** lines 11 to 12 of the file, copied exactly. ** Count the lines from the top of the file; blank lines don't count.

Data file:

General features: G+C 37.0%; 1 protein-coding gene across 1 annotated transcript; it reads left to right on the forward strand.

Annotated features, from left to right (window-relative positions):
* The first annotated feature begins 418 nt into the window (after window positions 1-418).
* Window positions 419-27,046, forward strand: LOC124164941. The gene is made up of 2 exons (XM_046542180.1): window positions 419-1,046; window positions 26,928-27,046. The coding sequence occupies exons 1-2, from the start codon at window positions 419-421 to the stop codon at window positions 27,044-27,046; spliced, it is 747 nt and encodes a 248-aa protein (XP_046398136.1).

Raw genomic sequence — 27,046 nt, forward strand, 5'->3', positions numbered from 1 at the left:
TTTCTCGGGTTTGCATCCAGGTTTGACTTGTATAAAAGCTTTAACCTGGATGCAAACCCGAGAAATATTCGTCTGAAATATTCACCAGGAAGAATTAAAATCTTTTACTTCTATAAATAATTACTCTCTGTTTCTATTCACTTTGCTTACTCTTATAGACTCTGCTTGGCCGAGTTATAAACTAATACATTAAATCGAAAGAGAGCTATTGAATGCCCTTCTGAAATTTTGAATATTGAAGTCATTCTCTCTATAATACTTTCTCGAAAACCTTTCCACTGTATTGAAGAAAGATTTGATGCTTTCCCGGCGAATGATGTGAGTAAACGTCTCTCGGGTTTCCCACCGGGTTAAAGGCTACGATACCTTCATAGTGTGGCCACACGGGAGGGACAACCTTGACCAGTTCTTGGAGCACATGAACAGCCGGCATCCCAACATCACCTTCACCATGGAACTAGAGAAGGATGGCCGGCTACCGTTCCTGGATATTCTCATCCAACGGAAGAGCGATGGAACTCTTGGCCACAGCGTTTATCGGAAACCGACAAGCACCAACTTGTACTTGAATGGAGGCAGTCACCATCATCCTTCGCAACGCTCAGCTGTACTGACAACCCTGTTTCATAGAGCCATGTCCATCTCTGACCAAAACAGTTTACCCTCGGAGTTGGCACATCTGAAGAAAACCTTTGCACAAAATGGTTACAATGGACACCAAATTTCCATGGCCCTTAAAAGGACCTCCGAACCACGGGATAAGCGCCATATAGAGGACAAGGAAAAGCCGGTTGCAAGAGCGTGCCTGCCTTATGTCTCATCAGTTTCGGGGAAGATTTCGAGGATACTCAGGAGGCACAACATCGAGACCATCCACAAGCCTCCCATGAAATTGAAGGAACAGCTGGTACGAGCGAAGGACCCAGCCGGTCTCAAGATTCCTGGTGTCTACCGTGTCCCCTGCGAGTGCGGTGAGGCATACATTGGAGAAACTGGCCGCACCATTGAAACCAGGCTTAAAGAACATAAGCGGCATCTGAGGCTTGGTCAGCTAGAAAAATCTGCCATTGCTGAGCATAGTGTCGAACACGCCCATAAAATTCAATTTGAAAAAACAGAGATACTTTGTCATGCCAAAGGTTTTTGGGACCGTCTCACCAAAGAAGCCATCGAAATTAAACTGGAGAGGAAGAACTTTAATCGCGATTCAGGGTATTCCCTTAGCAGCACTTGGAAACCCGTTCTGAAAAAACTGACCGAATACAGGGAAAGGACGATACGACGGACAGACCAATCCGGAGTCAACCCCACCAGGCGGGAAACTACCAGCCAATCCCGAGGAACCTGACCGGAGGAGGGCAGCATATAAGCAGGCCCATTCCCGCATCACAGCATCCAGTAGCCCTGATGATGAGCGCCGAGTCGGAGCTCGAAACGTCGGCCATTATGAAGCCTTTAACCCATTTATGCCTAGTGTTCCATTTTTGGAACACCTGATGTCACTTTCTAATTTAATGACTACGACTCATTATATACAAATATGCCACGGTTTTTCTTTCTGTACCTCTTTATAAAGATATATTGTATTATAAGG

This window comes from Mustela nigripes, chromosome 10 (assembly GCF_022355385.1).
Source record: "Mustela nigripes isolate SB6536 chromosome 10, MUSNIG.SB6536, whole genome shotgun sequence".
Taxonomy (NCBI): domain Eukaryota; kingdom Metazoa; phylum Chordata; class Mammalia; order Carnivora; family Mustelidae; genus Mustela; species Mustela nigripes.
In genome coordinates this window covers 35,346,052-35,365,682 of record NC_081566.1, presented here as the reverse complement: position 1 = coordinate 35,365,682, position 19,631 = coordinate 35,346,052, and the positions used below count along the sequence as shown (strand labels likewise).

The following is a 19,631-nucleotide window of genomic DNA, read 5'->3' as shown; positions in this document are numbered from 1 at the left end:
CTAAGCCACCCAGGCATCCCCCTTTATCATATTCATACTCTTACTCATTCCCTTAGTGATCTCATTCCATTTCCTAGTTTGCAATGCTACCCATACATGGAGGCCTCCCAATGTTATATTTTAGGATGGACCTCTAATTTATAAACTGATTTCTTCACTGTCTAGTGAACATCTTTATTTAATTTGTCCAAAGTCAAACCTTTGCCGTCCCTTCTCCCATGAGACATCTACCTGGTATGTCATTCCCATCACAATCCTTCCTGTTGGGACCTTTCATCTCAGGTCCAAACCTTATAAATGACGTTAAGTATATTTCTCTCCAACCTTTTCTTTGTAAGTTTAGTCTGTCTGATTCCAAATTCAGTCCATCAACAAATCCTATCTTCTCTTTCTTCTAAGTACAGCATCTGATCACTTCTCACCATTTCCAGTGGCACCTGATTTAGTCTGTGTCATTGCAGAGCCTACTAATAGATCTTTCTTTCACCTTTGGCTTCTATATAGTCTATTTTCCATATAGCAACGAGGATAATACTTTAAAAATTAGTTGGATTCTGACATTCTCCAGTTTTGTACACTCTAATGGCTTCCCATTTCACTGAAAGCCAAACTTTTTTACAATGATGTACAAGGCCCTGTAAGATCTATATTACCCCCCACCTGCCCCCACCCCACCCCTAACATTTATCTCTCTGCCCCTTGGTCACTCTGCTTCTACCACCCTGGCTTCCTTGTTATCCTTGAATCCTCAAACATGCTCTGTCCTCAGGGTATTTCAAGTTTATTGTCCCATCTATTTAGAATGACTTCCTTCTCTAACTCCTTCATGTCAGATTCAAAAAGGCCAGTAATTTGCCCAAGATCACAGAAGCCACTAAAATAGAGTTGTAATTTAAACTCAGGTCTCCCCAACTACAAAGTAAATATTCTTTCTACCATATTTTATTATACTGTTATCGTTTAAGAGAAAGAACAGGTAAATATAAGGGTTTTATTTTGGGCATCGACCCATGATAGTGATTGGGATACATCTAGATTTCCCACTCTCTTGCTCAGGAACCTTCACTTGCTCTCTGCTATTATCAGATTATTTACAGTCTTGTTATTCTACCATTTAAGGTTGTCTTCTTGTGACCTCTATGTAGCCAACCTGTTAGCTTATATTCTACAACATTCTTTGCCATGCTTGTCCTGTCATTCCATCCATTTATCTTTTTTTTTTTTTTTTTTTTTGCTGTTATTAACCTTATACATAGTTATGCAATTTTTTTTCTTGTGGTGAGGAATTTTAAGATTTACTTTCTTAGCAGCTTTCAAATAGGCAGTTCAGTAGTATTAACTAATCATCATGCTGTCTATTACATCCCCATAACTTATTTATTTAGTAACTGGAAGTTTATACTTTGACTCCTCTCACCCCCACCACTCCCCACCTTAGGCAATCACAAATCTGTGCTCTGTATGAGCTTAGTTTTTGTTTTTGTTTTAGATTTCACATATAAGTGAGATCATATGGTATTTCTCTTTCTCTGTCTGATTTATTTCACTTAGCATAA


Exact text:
The following is a 19,631-nucleotide window of genomic DNA, read 5'->3' as shown; positions in this document are numbered from 1 at the left end:
CTAAGCCACCCAGGCATCCCCCTTTATCATATTCATACTCTTACTCATTCCCTTAGTGATCTCATTCCATTTCCTAGTTTGCAATGCTACCCATACATGGAGGCCTCCCAATGTTATATTTTAGGATGGACCTCTAATTTATAAACTGATTTCTTCACTGTCTAGTGAACATCTTTATTTAATTTGTCCAAAGTCAAACCTTTGCCGTCCCTTCTCCCATGAGACATCTACCTGGTATGTCATTCCCATCACAATCCTTCCTGTTGGGACCTTTCATCTCAGGTCCAAACCTTATAAATGACGTTAAGTATATTTCTCTCCAACCTTTTCTTTGTAAGTTTAGTCTGTCTGATTCCAAATTCAGTCCATCAACAAATCCTATCTTCTCTTTCTTCTAAGTACAGCATCTGATCACTTCTCACCATTTCCAGTGGCACCTGATTTAGTCTGTGTCATTGCAGAGCCTACTAATAGATCTTTCTTTCACCTTTGGCTTCTATATAGTCTATTTTCCATATAGCAACGAGGATAATACTTTAAAAATTAGTTGGATTCTGACATTCTCCAGTTTTGTACACTCTAATGGCTTCCCATTTCACTGAAAGCCAAACTTTTTTACAATGATGTACAAGGCCCTGTAAGATCTATATTACCCCCCACCTGCCCCCACCCCACCCCTAACATTTATCTCTCTGCCCCTTGGTCACTCTGCTTCTACCACCCTGGCTTCCTTGTTATCCTTGAATCCTCAAACATGCTCTGTCCTCAGGGTATTTCAAGTTTATTGTCCCATCTATTTAGAATGACTTCCTTCTCTAACTCCTTCATGTCAGATTCAAAAAGGCCAGTAATTTGCCCAAGATCACAGAAGCCACTAAAATAGAGTTGTAATTTAAACTCAGGTCTCCCCAACTACAAAGTAAATATTCTTTCTACCATATTTTATTATACTGTTATCGTTTAAGAGAAAGAACAGGTAAATATAAGGGTTTTATTTTGGGCATCGACCCATGATAGTGATTGGGATACATCTAGATTTCCCACTCTCTTGCTCAGGAACCTTCACTTGCTCTCTGCTATTATCAGATTATTTACAGTCTTGTTATTCTACCATTTAAGGTTGTCTTCTTGTGACCTCTATGTAGCCAACCTGTTAGCTTATATTCTACAACATTCTTTGCCATGCTTGTCCTGTCATTCCATCCATTTATCTTTTTTTTTTTTTTTTTTTTTGCTGTTATTAACCTTATACATAGTTATGCAATTTTTTTTCTTGTGGTGAGGAATTTTAAGATTTACTTTCTTAGCAGCTTTCAAATAGGCAGTTCAGTAGTATTAACTAATCATCATGCTGTCTATTACATCCCCATAACTTATTTATTTAGTAACTGGAAGTTTATACTTTGACTCCTCTCACCCCCACCACTCCCCACCTTAGGCAATCACAAATCTGTGCTCTGTATGAGCTTAGTTTTTGTTTTTGTTTTAGATTTCACATATAAGTGAGATCATATGGTATTTCTCTTTCTCTGTCTGATTTATTTCACTTAGCATAA